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Benchmarks: FreeBSD 13 vs. NetBSD 9.2 vs. OpenBSD 7 vs. DragonFlyBSD 6 vs. Linux

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  • #31
    Originally posted by Classical View Post
    A lot of Michael's benchmarks are eg Python related. This is a programming language that lacks several basic functions (https://medium.com/nerd-for-tech/pyt...ge-2ab73b0bda5) Python is less productive than Lisp, and has much lower performance than Lisp. If we look at how fast AI is growing, we can see that Python can no longer be used in this domain, since it is much slower than Lisp and Julia eg. You're just burning the earth if you continue to use Python for extremely energy-intensive things like AI and data science. A data center will draw significantly more power, and will therefore also need much more energy to stay cool. Python has to stop, or it will stop with humans..
    A lot of stuff is done with Python, so it makes sense to have a lot of benchmarks.
    I won't argue with the post you linked, because I think it's a matter of tastes and opinions, and so is productivity to some extent.

    That said, you're missing the point about Python's speed.
    CPython is slow. Mainly because it doesn't have any integrated JIT compilation capabilities.
    This should change in the next years, but at the moment nobody disputes that.
    However, when you're doing computationally intensive stuff you're not using it.

    All scientific tools in Python are essentially wrappers around C/C++ code.
    This way users can have strong performance in a beginner friendly ecosystem.
    So, no, Python is not burning Earth...
    (and in a way it is already not being used for the tasks you don't want it used for)

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    • #32
      IIRC Zstd on DFBSD is not multithreaded. but you can turn it on.

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      • #33
        Sadly, this is yet another Phoronix benchmark which is obviously miscompiled (see zstd runs) and thus useless.

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        • #34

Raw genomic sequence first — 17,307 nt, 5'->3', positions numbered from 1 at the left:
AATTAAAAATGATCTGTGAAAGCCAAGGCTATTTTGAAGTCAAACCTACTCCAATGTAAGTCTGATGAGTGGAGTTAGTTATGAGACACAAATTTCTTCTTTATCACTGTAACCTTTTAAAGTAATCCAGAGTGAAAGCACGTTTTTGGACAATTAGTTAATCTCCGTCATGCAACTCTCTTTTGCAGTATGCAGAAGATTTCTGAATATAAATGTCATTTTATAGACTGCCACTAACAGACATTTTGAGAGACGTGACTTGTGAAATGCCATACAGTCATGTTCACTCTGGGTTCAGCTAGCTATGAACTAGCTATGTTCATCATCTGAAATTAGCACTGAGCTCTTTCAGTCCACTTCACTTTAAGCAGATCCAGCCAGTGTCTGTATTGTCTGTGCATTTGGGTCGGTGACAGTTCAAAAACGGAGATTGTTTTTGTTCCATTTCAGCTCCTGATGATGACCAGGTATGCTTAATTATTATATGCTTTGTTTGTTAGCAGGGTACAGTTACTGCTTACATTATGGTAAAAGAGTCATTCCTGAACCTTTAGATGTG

Originally posted by trasz View Post
          Sadly, this is yet another Phoronix benchmark which is obviously miscompiled (see zstd runs) and thus useless.
          As has been discussed already, the Zstd tests for this comparison were the system/zstd test profile making use of the zstd binary shipped by the OS itself, not compiled by PTS.
          Michael Larabel
          https://www.michaellarabel.com/

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          • #35
            >As has been discussed already, the Zstd tests for this comparison were the system/zstd test profile making use of the zstd binary shipped by the OS itself, not compiled by PTS.

            Honestly, this doesn't matter. It's not important if you built it incorrectly (this problem applies to all Phoronix tests), or if you benchmarked it incorrectly (again, you fail to provide even just error bars for a start), or even if you measured something else than you think you did. It's a systemic problem with LTS: you just don't understand what you are measuring.

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            • #36
              I appreciate Micheals work. I wasn't complaining at all. I just thought that it should be noted that zstd can run much faster on DFBSD so one can fully understand the results. By the way, it's not the way it was build. You have to use the -T switch. see https://lists.dragonflybsd.org/piper...il/770385.html. I've never tested it. I juste remembered that I read something about that.

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              • #37
                Originally posted by looserouting View Post
                I appreciate Micheals work. I wasn't complaining at all. I just thought that it should be noted that zstd can run much faster on DFBSD so one can fully understand the results. By the way, it's not the way it was build. You have to use the -T switch. see https://lists.dragonflybsd.org/piper...il/770385.html. I've never tested it. I juste remembered that I read something about that.
                (Yes the -T switch is used across all platforms https://openbenchmarking.org/innhold...421cfce311432e )
                Michael Larabel
                https://www.michaellarabel.com/

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                • #38
                  Originally posted by Volta
                  So, you changed rhetoric, because your original point got burned? KVM is superior in performance so your 'start up' benchmark (valid or not) is POS like the rest of your comment. KVM is superior in memory footprint, but I bet you have no idea why it's like that.